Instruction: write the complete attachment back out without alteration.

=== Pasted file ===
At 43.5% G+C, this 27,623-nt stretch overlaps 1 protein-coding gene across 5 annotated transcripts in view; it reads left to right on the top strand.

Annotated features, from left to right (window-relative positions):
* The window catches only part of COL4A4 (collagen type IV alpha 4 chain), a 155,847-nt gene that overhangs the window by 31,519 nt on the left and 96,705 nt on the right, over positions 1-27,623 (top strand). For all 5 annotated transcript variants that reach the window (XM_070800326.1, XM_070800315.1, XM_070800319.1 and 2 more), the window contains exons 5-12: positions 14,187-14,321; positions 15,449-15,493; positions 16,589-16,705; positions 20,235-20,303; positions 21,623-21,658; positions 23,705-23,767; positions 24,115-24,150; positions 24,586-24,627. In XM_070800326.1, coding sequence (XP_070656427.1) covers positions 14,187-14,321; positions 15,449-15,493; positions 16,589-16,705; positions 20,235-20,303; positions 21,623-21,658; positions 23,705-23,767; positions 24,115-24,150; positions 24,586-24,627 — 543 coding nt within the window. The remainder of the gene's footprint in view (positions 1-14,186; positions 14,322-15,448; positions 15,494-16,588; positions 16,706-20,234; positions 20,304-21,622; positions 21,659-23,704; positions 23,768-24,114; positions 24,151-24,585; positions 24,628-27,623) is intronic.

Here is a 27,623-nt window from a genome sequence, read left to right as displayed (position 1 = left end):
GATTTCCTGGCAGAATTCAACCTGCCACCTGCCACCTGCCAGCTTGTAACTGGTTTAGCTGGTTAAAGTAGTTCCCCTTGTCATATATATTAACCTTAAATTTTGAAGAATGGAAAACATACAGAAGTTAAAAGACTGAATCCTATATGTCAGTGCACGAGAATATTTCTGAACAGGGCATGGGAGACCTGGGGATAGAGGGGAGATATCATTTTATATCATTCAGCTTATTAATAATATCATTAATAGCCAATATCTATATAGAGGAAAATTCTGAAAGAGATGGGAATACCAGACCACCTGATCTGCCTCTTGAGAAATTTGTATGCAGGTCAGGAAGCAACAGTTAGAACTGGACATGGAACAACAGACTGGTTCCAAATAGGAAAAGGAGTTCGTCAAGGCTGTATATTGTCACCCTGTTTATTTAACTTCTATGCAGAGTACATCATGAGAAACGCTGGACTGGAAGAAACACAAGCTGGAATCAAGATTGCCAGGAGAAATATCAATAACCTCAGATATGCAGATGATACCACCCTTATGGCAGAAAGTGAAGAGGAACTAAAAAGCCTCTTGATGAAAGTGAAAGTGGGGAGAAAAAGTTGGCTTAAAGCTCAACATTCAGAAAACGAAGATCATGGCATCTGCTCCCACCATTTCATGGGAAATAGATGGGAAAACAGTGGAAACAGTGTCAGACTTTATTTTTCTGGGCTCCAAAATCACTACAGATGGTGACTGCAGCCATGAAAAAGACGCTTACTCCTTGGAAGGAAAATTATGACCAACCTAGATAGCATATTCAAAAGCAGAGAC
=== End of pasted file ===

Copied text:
At 43.5% G+C, this 27,623-nt stretch overlaps 1 protein-coding gene across 5 annotated transcripts in view; it reads left to right on the top strand.

Annotated features, from left to right (window-relative positions):
* The window catches only part of COL4A4 (collagen type IV alpha 4 chain), a 155,847-nt gene that overhangs the window by 31,519 nt on the left and 96,705 nt on the right, over positions 1-27,623 (top strand). For all 5 annotated transcript variants that reach the window (XM_070800326.1, XM_070800315.1, XM_070800319.1 and 2 more), the window contains exons 5-12: positions 14,187-14,321; positions 15,449-15,493; positions 16,589-16,705; positions 20,235-20,303; positions 21,623-21,658; positions 23,705-23,767; positions 24,115-24,150; positions 24,586-24,627. In XM_070800326.1, coding sequence (XP_070656427.1) covers positions 14,187-14,321; positions 15,449-15,493; positions 16,589-16,705; positions 20,235-20,303; positions 21,623-21,658; positions 23,705-23,767; positions 24,115-24,150; positions 24,586-24,627 — 543 coding nt within the window. The remainder of the gene's footprint in view (positions 1-14,186; positions 14,322-15,448; positions 15,494-16,588; positions 16,706-20,234; positions 20,304-21,622; positions 21,659-23,704; positions 23,768-24,114; positions 24,151-24,585; positions 24,628-27,623) is intronic.

Here is a 27,623-nt window from a genome sequence, read left to right as displayed (position 1 = left end):
GATTTCCTGGCAGAATTCAACCTGCCACCTGCCACCTGCCAGCTTGTAACTGGTTTAGCTGGTTAAAGTAGTTCCCCTTGTCATATATATTAACCTTAAATTTTGAAGAATGGAAAACATACAGAAGTTAAAAGACTGAATCCTATATGTCAGTGCACGAGAATATTTCTGAACAGGGCATGGGAGACCTGGGGATAGAGGGGAGATATCATTTTATATCATTCAGCTTATTAATAATATCATTAATAGCCAATATCTATATAGAGGAAAATTCTGAAAGAGATGGGAATACCAGACCACCTGATCTGCCTCTTGAGAAATTTGTATGCAGGTCAGGAAGCAACAGTTAGAACTGGACATGGAACAACAGACTGGTTCCAAATAGGAAAAGGAGTTCGTCAAGGCTGTATATTGTCACCCTGTTTATTTAACTTCTATGCAGAGTACATCATGAGAAACGCTGGACTGGAAGAAACACAAGCTGGAATCAAGATTGCCAGGAGAAATATCAATAACCTCAGATATGCAGATGATACCACCCTTATGGCAGAAAGTGAAGAGGAACTAAAAAGCCTCTTGATGAAAGTGAAAGTGGGGAGAAAAAGTTGGCTTAAAGCTCAACATTCAGAAAACGAAGATCATGGCATCTGCTCCCACCATTTCATGGGAAATAGATGGGAAAACAGTGGAAACAGTGTCAGACTTTATTTTTCTGGGCTCCAAAATCACTACAGATGGTGACTGCAGCCATGAAAAAGACGCTTACTCCTTGGAAGGAAAATTATGACCAACCTAGATAGCATATTCAAAAGCAGAGAC